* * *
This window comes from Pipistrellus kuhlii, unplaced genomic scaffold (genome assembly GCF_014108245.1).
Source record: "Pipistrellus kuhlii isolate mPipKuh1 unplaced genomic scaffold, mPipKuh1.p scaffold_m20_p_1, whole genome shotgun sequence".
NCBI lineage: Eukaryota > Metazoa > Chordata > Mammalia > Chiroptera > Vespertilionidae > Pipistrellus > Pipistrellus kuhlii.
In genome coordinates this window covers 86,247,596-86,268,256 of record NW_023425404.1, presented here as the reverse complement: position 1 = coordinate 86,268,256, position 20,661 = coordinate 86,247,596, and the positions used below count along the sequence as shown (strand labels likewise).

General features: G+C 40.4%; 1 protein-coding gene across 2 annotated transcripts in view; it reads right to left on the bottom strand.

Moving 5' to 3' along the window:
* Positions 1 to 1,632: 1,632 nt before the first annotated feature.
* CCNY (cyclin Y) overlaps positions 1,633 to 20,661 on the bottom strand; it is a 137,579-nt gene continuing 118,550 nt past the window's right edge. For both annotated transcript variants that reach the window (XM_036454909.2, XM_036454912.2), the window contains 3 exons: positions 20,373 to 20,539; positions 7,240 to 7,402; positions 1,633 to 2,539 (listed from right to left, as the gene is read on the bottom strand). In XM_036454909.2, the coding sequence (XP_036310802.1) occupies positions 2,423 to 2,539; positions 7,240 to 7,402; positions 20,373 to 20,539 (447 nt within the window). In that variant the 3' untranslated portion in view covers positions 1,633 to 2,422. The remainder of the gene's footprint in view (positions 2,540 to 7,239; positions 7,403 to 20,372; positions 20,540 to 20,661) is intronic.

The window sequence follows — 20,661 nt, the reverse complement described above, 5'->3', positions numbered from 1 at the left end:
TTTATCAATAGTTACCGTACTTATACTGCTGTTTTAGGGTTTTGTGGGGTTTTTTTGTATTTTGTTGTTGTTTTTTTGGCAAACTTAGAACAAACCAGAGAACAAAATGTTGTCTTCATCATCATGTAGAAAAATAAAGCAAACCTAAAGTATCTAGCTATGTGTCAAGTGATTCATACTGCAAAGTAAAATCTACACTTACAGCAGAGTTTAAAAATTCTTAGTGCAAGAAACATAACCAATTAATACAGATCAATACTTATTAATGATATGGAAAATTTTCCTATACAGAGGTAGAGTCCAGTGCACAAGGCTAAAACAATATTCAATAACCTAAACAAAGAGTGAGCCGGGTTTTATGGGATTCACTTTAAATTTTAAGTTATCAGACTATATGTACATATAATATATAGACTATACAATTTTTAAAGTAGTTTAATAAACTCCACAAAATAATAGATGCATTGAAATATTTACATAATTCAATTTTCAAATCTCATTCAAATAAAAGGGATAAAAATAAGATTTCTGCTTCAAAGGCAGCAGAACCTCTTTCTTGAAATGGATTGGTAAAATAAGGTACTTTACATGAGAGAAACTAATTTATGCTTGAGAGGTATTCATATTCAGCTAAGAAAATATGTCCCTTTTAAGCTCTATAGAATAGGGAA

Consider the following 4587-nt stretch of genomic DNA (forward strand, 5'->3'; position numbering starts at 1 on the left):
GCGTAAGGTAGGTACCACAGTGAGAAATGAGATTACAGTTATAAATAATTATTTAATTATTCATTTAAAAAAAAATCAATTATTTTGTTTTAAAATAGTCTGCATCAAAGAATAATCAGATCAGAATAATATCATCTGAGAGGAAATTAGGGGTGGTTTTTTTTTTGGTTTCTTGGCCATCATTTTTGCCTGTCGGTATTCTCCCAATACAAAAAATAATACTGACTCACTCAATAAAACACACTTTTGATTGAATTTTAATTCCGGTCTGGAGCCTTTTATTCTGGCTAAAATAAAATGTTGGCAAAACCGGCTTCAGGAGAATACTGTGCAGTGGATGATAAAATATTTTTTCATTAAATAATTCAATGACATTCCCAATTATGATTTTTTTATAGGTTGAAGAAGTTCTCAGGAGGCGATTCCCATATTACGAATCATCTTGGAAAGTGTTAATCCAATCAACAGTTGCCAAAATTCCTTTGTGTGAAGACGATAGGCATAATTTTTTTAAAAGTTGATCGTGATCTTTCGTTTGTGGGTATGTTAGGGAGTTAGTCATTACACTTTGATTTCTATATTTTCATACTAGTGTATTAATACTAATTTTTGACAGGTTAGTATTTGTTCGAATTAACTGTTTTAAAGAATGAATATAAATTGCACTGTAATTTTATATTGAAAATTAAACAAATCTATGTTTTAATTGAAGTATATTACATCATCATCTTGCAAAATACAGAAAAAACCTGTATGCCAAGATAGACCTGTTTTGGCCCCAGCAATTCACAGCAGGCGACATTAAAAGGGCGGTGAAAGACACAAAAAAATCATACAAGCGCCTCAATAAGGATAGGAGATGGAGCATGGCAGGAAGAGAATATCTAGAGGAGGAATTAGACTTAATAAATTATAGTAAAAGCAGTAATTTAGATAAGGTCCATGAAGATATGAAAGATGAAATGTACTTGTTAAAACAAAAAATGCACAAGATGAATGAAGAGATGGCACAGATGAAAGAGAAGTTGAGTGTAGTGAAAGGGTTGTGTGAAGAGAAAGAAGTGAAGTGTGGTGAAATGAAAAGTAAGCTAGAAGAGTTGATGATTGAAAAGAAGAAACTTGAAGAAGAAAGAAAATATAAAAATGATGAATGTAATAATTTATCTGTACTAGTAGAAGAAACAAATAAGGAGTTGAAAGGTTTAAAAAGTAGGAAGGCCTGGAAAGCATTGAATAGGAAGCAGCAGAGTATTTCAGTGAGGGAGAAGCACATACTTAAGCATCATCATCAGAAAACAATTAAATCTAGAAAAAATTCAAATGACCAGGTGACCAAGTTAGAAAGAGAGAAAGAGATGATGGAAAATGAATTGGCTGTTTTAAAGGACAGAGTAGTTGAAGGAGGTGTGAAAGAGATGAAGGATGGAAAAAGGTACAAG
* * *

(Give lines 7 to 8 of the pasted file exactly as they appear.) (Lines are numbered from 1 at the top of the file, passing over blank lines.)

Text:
* Positions 1 to 1,632: 1,632 nt before the first annotated feature.
* CCNY (cyclin Y) overlaps positions 1,633 to 20,661 on the bottom strand; it is a 137,579-nt gene continuing 118,550 nt past the window's right edge. For both annotated transcript variants that reach the window (XM_036454909.2, XM_036454912.2), the window contains 3 exons: positions 20,373 to 20,539; positions 7,240 to 7,402; positions 1,633 to 2,539 (listed from right to left, as the gene is read on the bottom strand). In XM_036454909.2, the coding sequence (XP_036310802.1) occupies positions 2,423 to 2,539; positions 7,240 to 7,402; positions 20,373 to 20,539 (447 nt within the window). In that variant the 3' untranslated portion in view covers positions 1,633 to 2,422. The remainder of the gene's footprint in view (positions 2,540 to 7,239; positions 7,403 to 20,372; positions 20,540 to 20,661) is intronic.